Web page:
In applying God’s word to any problem, we need to approach it as simply as possible. Peter now applies clearly and straightforwardly the fact that God has given His Holy Spirit to the new Gentile believers. He argues that if God has accepted the Gentiles who have ‘believed on the Lord Jesus Christ’, as the Jewish believers themselves have believed on Him, and if God has confirmed that by sovereignly giving them His Holy Spirit, how can he now ‘withstand God’? In other words, God has made it plain in practice that these new believers are accepted, welcomed and treated as family by God. Therefore, he must do the same. The logic is irresistible. In all fairness to those converted Jews who question him, they immediately accept the strength of his biblical argument. They humbly become silent, glorify God, and conclude correctly, ‘Then God has also granted to the Gentiles repentance to life’.

The repentant, believing Gentiles are therefore accepted as having trusted Christ and therefore as having received the Holy Spirit. Every sinner today—Jew or Gentile—who turns from sin and accepts the risen Christ into their hearts also immediately becomes a member of God’s family, both now and for eternity. The Jews who have questioned Peter now realize that he is right to have spent time with his new brothers in Christ, and to have had a meal and fellowship with them.

This leads to three personal questions. First, whether you are a Jew or a Gentile, are you in God’s family of born-again believers in Christ? Second, if you are, how are you trying to help others to join it by leading them to Christ? Third, are you warmly welcoming new Christians into the fellowship of the church?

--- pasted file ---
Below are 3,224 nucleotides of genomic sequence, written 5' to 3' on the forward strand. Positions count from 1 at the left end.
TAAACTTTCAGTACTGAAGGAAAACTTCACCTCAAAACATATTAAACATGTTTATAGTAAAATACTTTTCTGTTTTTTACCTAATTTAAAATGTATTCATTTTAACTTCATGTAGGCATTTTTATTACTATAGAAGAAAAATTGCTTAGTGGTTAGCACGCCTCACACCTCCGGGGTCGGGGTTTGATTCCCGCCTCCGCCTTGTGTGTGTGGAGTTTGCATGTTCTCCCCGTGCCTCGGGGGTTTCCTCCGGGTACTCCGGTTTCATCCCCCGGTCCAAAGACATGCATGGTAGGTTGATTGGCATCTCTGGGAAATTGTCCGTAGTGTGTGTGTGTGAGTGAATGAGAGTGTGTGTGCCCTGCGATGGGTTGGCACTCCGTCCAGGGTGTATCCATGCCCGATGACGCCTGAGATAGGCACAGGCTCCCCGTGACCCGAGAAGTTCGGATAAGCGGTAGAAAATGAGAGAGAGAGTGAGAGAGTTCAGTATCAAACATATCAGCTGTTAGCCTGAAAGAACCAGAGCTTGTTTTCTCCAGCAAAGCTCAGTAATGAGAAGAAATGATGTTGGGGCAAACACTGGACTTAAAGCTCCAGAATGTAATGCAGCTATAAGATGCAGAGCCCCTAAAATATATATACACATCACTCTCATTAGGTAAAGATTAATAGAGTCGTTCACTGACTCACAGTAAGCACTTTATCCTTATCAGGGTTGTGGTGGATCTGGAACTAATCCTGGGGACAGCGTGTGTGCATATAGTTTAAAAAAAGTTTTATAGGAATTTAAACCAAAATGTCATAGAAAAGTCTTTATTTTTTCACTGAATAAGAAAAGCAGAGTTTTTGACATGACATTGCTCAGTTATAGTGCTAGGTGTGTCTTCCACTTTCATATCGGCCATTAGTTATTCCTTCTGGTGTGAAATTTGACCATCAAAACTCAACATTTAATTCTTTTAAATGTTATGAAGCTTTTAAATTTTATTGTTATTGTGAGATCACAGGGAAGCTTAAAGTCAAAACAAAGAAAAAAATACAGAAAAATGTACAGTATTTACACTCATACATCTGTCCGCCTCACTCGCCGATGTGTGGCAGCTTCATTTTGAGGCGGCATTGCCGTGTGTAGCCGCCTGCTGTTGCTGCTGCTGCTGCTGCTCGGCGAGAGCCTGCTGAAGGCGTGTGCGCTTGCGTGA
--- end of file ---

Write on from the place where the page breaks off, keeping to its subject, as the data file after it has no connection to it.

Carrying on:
Questions on Chapter 4
Acts 11:1–18 It happened like this—

A. How does Peter’s explaining to the contentious Jewish believers prepare the way for him to answer the accusation that he should not have gone in to Gentiles to eat with them?

Acts 11:1–15, Acts 10:34–44

B. What part does the word of God have as Peter convinces people who hold another opinion that their opinion is wrong? How should we use the Bible in similar situations?

Acts 11:16–17, 1 Peter 1:20–21, 2 Timothy 3:16–17

C. What positive lessons can you learn from the way that the Christian Jews, who had questioned Peter critically, change their minds about Gentiles being accepted into God’s family?

Acts 11:18, Acts 11:1–3, 2 Timothy 2:15, 2 Timothy 3:15, Hebrews 4:12

  1. 2 Peter 1:20–21
  2.  In both John 1:33 and Acts 1:5 the most relevant words in this discussion have been put in bold print.